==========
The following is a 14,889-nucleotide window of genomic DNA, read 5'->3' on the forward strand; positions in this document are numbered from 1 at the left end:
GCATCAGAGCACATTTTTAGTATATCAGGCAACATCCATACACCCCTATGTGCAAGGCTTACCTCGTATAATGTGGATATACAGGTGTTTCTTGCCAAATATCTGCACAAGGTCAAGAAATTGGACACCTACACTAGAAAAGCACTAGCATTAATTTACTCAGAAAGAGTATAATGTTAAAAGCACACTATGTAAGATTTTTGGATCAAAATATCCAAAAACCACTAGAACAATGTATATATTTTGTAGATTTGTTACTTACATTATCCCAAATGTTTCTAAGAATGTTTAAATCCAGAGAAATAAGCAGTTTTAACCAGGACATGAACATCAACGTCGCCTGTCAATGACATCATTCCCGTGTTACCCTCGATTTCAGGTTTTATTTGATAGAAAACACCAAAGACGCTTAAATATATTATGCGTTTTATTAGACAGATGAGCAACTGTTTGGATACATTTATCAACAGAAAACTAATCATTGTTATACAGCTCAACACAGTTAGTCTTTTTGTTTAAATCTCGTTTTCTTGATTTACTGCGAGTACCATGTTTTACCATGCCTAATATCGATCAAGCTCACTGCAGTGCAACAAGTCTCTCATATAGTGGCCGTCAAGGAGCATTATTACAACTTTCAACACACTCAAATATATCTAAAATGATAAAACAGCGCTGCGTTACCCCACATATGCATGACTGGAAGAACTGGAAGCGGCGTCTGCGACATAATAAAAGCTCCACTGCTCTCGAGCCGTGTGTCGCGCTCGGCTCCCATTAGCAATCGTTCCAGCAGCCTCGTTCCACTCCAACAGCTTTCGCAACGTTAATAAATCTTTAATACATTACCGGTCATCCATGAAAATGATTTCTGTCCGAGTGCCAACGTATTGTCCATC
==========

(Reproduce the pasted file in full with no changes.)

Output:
The following is a 14,889-nucleotide window of genomic DNA, read 5'->3' on the forward strand; positions in this document are numbered from 1 at the left end:
GCATCAGAGCACATTTTTAGTATATCAGGCAACATCCATACACCCCTATGTGCAAGGCTTACCTCGTATAATGTGGATATACAGGTGTTTCTTGCCAAATATCTGCACAAGGTCAAGAAATTGGACACCTACACTAGAAAAGCACTAGCATTAATTTACTCAGAAAGAGTATAATGTTAAAAGCACACTATGTAAGATTTTTGGATCAAAATATCCAAAAACCACTAGAACAATGTATATATTTTGTAGATTTGTTACTTACATTATCCCAAATGTTTCTAAGAATGTTTAAATCCAGAGAAATAAGCAGTTTTAACCAGGACATGAACATCAACGTCGCCTGTCAATGACATCATTCCCGTGTTACCCTCGATTTCAGGTTTTATTTGATAGAAAACACCAAAGACGCTTAAATATATTATGCGTTTTATTAGACAGATGAGCAACTGTTTGGATACATTTATCAACAGAAAACTAATCATTGTTATACAGCTCAACACAGTTAGTCTTTTTGTTTAAATCTCGTTTTCTTGATTTACTGCGAGTACCATGTTTTACCATGCCTAATATCGATCAAGCTCACTGCAGTGCAACAAGTCTCTCATATAGTGGCCGTCAAGGAGCATTATTACAACTTTCAACACACTCAAATATATCTAAAATGATAAAACAGCGCTGCGTTACCCCACATATGCATGACTGGAAGAACTGGAAGCGGCGTCTGCGACATAATAAAAGCTCCACTGCTCTCGAGCCGTGTGTCGCGCTCGGCTCCCATTAGCAATCGTTCCAGCAGCCTCGTTCCACTCCAACAGCTTTCGCAACGTTAATAAATCTTTAATACATTACCGGTCATCCATGAAAATGATTTCTGTCCGAGTGCCAACGTATTGTCCATC